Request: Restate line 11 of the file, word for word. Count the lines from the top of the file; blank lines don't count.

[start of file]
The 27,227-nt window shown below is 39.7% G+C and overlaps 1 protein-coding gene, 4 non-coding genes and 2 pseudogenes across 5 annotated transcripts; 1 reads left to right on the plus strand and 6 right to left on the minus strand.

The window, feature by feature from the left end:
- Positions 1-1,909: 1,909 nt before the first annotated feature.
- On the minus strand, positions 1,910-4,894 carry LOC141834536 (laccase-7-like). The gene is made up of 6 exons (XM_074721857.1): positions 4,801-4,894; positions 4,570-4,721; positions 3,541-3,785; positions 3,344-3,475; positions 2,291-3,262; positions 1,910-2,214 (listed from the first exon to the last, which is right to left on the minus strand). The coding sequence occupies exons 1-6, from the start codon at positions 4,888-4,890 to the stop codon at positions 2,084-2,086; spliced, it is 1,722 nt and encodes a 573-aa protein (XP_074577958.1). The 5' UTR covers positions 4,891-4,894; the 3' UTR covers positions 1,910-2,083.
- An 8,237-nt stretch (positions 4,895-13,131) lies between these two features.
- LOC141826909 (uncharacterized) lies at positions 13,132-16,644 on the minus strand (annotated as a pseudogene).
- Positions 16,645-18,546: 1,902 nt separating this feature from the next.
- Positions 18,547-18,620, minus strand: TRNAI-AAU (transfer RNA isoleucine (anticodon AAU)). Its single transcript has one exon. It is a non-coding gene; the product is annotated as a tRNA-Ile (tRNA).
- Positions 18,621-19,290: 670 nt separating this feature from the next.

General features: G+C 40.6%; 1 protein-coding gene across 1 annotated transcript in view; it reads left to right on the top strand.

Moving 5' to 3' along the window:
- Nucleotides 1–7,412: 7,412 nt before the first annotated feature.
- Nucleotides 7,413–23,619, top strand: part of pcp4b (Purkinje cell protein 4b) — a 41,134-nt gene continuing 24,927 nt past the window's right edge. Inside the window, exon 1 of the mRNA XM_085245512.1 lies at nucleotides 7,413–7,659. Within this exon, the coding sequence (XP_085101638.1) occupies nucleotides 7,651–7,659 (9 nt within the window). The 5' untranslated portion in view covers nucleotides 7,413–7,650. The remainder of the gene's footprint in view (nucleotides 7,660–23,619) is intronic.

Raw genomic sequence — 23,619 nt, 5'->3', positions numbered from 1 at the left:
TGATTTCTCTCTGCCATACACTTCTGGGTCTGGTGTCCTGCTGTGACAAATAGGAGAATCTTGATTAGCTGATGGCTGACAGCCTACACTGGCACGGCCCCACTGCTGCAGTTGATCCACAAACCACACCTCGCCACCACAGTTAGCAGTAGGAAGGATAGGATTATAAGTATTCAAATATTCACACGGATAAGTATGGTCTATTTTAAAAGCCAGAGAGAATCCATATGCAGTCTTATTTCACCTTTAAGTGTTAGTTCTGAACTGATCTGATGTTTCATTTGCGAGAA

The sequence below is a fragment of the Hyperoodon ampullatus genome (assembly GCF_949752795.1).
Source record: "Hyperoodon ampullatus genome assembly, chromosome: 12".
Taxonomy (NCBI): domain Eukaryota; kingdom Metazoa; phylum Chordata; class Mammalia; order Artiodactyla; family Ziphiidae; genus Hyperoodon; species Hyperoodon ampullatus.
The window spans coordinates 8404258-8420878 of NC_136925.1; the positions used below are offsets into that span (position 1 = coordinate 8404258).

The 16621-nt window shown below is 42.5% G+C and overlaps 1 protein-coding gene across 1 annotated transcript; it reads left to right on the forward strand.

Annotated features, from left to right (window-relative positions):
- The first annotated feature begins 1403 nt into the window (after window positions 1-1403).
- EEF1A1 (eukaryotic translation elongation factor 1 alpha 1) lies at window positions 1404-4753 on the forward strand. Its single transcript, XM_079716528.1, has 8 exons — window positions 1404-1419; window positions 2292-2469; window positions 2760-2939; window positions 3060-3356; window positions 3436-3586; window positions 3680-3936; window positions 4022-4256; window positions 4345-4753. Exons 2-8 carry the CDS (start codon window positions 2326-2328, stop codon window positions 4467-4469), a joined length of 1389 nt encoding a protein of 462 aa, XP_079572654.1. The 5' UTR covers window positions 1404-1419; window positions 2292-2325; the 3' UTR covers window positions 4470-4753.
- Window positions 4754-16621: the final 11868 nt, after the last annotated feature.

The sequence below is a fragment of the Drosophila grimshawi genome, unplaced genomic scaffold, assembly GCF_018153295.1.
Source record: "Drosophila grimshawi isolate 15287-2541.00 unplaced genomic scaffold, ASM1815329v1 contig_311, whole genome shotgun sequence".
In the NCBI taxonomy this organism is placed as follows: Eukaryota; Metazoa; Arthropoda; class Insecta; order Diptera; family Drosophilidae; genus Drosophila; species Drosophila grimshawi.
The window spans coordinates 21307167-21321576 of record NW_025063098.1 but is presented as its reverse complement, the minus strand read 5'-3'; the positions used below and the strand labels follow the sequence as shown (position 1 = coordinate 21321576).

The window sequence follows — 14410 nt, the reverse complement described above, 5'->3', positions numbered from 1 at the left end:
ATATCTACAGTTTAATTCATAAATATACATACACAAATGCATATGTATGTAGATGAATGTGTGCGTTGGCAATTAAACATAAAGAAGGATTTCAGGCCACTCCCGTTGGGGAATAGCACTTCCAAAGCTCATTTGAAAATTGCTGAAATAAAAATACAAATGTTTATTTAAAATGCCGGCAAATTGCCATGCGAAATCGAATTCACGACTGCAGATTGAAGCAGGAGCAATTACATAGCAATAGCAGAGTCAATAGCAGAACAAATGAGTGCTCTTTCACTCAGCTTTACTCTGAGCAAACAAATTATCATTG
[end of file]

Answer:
Moving 5' to 3' along the window: